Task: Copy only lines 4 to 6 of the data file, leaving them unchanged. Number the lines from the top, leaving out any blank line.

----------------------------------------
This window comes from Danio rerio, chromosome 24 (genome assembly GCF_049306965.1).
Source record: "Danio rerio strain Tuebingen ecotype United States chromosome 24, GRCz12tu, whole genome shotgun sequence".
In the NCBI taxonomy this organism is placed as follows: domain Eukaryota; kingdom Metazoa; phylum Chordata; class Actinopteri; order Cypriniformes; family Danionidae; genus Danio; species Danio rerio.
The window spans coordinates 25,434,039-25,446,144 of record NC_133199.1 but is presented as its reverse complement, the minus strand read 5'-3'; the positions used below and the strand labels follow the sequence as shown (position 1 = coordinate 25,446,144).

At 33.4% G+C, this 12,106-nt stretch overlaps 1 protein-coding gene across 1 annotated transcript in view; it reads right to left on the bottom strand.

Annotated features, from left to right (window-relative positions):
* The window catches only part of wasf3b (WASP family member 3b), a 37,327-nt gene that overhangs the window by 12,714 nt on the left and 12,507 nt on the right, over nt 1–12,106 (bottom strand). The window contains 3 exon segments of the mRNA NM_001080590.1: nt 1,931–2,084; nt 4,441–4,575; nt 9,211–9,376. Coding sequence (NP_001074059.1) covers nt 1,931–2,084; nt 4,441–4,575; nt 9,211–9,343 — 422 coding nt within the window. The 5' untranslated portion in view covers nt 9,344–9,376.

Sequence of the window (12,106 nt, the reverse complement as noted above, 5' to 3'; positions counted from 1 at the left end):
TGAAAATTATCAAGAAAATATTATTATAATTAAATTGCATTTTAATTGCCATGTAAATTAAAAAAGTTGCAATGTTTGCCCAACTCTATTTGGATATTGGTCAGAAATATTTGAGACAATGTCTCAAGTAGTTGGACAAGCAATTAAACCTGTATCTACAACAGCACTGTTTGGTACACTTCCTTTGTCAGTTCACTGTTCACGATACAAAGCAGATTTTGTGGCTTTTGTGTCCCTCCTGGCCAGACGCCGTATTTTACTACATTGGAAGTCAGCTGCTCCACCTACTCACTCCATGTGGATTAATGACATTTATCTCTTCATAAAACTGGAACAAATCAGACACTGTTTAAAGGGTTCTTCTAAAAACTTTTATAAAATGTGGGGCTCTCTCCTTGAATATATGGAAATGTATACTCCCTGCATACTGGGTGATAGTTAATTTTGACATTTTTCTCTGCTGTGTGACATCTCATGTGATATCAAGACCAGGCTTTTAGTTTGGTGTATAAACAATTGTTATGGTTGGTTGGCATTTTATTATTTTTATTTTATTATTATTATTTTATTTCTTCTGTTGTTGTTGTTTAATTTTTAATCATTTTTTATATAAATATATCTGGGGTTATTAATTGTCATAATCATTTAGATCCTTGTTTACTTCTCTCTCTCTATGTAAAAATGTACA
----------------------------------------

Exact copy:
The window spans coordinates 25,434,039-25,446,144 of record NC_133199.1 but is presented as its reverse complement, the minus strand read 5'-3'; the positions used below and the strand labels follow the sequence as shown (position 1 = coordinate 25,446,144).

At 33.4% G+C, this 12,106-nt stretch overlaps 1 protein-coding gene across 1 annotated transcript in view; it reads right to left on the bottom strand.

Annotated features, from left to right (window-relative positions):